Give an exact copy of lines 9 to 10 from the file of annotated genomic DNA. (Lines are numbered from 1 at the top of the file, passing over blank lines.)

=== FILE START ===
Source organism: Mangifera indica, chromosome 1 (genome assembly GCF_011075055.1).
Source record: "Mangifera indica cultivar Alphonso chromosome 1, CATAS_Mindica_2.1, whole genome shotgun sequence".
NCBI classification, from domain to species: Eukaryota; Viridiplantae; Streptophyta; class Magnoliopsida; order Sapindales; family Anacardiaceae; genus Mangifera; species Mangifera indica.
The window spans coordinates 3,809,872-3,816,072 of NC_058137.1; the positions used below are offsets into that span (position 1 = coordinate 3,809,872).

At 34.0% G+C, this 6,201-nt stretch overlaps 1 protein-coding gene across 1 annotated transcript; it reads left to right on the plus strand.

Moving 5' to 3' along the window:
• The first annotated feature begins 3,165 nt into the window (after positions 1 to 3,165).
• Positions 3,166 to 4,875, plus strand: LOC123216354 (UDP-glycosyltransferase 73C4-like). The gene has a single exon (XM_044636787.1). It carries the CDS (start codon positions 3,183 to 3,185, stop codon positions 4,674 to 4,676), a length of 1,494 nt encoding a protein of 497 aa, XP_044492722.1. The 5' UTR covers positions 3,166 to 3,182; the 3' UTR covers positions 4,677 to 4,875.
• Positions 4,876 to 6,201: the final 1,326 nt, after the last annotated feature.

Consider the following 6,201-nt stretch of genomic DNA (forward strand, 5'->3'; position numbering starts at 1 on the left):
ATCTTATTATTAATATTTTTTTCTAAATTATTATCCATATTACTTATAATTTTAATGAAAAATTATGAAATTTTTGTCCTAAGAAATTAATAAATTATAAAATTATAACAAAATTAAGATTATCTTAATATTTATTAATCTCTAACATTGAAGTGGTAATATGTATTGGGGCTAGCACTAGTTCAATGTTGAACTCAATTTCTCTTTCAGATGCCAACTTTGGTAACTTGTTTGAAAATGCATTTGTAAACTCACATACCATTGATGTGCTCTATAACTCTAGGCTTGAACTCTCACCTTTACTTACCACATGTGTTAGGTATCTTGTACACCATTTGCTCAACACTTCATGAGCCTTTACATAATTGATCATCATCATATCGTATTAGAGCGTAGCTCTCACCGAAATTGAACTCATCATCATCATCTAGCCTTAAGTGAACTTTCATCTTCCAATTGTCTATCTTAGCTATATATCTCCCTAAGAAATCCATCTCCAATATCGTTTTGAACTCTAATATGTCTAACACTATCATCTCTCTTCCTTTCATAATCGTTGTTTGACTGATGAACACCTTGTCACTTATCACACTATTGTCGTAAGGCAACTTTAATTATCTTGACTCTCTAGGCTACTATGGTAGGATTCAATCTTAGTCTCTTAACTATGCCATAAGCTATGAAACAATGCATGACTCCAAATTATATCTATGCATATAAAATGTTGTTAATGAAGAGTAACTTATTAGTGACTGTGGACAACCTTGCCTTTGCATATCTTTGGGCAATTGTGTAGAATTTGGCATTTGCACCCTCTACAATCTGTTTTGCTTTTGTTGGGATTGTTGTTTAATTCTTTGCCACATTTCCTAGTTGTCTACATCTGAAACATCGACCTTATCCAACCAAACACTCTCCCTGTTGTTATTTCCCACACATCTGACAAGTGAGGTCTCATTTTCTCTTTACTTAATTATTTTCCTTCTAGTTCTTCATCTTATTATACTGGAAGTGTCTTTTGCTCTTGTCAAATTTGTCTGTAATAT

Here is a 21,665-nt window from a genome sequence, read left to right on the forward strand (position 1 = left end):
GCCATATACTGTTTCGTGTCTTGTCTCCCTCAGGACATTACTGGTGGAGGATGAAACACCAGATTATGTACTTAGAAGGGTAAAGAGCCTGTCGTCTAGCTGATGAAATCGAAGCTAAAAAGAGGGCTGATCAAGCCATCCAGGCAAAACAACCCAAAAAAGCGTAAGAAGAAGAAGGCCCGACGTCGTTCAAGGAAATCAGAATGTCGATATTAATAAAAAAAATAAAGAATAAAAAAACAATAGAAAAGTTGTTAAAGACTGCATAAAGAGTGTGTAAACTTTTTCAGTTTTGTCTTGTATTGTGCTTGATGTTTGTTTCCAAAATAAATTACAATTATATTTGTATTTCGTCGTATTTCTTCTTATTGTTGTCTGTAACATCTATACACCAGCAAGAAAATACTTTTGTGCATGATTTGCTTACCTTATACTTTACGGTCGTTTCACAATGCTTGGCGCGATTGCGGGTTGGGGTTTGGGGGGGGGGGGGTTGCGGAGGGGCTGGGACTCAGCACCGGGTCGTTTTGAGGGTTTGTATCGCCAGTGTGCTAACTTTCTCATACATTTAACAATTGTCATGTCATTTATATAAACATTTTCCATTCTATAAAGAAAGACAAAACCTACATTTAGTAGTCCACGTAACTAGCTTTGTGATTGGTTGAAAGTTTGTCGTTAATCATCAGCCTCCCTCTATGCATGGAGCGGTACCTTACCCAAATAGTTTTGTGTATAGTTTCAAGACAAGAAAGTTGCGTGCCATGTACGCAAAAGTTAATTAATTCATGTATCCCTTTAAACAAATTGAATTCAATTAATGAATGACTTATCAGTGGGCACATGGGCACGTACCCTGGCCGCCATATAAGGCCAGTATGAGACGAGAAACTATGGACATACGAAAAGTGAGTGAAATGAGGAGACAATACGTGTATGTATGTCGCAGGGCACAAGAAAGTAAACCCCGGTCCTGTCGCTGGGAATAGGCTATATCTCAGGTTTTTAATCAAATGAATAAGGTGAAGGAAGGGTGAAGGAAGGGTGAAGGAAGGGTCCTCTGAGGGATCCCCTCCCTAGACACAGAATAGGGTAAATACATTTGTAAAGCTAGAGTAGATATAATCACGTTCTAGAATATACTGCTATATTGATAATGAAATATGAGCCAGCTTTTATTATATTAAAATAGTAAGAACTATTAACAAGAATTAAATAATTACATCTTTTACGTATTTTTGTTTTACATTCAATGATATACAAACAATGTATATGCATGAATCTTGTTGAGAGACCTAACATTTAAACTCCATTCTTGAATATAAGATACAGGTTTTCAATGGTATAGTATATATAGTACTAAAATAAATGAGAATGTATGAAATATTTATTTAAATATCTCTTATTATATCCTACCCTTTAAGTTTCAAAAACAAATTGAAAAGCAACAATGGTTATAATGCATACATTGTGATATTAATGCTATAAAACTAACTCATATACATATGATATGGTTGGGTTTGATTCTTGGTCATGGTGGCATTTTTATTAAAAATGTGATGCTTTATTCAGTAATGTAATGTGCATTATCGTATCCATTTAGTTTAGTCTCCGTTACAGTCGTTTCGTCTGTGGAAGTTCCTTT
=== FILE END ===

• Positions 4,876 to 6,201: the final 1,326 nt, after the last annotated feature.

Consider the following 6,201-nt stretch of genomic DNA (forward strand, 5'->3'; position numbering starts at 1 on the left):